Double Vision (Diplopia)
What Causes Double Vision? continued...
Nerve problems. Several different conditions can damage the nerves that control eye muscles and lead to double vision:
Multiple sclerosis can affect nerves anywhere in the brain or spinal cord. If the nerves controlling the eyes are damaged, double vision can result.
Guillain-Barre syndrome is a nerve condition that causes progressive weakness. Sometimes, the first symptoms occur in the eyes and cause double vision.
- Diabetes can lead to nerve damage affecting the muscles which move the eyes, causing double vision.
Brain problems. The nerves controlling the eyes connect directly to the brain. Further visual processing takes place inside the brain. Many different causes for double vision originate in the brain. They include:
What Are the Symptoms of Double Vision?
Double vision can occur by itself with no other symptoms. Depending on the cause, other symptoms may be present with double vision, such as:
- Misalignment of one or both eyes (a "wandering eye" or "cross-eyed" appearance)
- Pain with eye movements in one or both eyes
- Pain around the eyes, such as in the temples or eyebrows
- Weakness in the eyes or anywhere else
- Droopy eyelids
How Is Double Vision Diagnosed?
Double vision that's new or unexplained needs urgent medical attention. With so many potentially serious causes for double vision, it's important to discover the reason without delay.
Your doctor will most likely use multiple methods to diagnose the cause for double vision. Blood tests, a physical exam, and possibly imaging studies like computed tomography (CT) or magnetic resonance imaging (MRI) are frequently used.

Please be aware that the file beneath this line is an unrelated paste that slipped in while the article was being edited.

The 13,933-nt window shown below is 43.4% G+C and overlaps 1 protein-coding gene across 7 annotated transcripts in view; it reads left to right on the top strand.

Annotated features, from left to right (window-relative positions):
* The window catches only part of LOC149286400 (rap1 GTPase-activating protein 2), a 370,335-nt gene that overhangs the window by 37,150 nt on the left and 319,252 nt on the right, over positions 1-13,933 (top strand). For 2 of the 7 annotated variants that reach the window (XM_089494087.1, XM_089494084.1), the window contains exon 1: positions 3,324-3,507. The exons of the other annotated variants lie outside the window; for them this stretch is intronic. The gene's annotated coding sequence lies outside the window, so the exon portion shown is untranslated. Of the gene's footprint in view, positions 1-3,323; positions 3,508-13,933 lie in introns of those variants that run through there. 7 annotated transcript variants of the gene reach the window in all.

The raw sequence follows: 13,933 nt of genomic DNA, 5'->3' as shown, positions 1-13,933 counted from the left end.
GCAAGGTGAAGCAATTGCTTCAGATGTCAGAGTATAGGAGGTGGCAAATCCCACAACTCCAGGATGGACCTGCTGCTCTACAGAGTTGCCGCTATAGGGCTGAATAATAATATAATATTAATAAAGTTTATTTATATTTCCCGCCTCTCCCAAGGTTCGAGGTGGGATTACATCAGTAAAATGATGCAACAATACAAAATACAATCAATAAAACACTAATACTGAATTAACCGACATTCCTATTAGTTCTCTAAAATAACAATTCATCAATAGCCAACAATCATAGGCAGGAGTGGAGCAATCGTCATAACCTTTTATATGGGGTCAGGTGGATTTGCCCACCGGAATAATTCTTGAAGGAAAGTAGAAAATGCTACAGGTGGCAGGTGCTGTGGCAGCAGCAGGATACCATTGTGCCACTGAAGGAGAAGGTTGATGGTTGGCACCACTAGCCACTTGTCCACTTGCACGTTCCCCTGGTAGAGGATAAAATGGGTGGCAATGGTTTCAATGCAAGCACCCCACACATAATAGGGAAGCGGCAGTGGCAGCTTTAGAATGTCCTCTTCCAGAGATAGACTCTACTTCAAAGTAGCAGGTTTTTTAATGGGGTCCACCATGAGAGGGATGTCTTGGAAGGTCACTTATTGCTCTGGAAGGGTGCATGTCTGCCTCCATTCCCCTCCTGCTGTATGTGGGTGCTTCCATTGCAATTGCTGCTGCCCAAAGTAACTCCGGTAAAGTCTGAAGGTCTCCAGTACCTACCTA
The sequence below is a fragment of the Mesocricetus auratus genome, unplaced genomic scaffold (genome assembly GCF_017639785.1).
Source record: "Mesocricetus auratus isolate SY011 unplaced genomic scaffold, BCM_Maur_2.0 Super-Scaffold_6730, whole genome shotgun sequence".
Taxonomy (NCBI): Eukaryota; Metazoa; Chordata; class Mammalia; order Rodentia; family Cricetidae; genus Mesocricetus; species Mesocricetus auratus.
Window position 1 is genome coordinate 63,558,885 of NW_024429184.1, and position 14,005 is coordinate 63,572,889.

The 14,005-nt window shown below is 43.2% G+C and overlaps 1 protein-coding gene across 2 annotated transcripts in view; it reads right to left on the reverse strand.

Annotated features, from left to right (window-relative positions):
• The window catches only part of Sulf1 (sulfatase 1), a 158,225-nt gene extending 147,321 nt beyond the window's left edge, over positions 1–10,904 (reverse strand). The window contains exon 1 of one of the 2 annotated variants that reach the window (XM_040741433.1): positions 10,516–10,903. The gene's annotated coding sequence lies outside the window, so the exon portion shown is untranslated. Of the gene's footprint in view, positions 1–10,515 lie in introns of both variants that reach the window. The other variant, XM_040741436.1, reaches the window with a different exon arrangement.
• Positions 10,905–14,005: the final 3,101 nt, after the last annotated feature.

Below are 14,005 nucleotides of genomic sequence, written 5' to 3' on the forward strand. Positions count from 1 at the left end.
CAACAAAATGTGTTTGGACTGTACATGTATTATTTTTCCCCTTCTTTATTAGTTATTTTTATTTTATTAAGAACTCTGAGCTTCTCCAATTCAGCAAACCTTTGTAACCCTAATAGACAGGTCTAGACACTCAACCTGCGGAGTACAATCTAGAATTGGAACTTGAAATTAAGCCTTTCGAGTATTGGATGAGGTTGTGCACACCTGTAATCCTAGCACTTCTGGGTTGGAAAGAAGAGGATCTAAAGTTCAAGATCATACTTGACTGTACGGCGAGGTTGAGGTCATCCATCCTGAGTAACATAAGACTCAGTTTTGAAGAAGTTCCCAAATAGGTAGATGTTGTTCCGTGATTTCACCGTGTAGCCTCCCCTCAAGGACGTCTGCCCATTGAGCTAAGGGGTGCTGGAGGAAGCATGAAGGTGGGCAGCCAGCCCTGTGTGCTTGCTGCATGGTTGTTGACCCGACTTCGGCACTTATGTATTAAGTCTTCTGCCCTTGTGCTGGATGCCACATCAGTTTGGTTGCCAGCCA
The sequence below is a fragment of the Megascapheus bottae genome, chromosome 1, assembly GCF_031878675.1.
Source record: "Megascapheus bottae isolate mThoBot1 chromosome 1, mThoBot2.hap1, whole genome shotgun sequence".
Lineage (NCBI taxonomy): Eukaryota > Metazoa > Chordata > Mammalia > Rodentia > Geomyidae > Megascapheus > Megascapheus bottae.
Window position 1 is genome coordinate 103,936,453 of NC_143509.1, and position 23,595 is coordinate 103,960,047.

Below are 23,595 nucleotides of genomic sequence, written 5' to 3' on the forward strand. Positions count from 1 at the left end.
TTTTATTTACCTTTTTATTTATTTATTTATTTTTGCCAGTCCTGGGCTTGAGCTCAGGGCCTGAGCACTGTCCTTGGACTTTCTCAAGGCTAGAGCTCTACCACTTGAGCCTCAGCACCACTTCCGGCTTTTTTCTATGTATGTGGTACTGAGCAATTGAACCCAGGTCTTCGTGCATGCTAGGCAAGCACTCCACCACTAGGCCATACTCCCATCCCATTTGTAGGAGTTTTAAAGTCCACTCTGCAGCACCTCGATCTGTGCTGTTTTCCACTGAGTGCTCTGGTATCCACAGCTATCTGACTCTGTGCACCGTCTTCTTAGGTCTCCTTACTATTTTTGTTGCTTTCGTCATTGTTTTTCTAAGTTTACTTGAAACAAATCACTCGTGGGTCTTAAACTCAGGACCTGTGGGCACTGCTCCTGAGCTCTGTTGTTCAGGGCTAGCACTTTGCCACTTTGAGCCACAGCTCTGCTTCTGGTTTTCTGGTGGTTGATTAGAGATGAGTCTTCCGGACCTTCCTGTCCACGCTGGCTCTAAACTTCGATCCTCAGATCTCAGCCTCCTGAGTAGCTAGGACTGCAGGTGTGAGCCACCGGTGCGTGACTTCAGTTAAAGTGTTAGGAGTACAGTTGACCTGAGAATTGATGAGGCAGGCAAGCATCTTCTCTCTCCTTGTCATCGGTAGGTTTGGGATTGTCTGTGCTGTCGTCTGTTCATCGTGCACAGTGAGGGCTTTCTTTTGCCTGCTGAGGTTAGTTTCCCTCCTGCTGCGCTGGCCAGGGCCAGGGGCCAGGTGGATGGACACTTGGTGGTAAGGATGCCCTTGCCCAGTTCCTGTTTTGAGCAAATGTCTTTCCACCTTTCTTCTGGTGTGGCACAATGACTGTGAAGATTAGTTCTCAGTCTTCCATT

One of the most effective tools in diagnosing diplopia, though, is the information you can provide. You can make the diagnosis for double vision more accurate by answering several questions beforehand.
- When did the double vision start?
- Have you hit your head, fallen, or been unconscious?
- Were you in a car accident?
- Is the double vision worse at the end of the day or when you're tired?
- Have you had any other symptoms besides double vision?
- Do you tend to tilt your head to one side? Look at old pictures, or ask family -- you may not even be aware of the habit.
Now, focus on something unmoving in your field of vision -- a window or a tree.
- Are the two objects side by side, or is one on top of the other? Or are they slightly diagonal? Which one is higher or lower?
- Are both images clear but simply unaligned with each other? Or is one image blurry and the other clear?
- Cover one eye, then uncover it and cover the other. Does covering either eye make the double vision go away?
- Pretend your field of vision is a clock face. Move your eyes around the clock, from noon to six and up to 12 again. Is your double vision worse at any clock position? Does any position make your double vision improve?
- Tilt your head to the right, then to the left. Do any of these positions improve the double vision, or make it worse?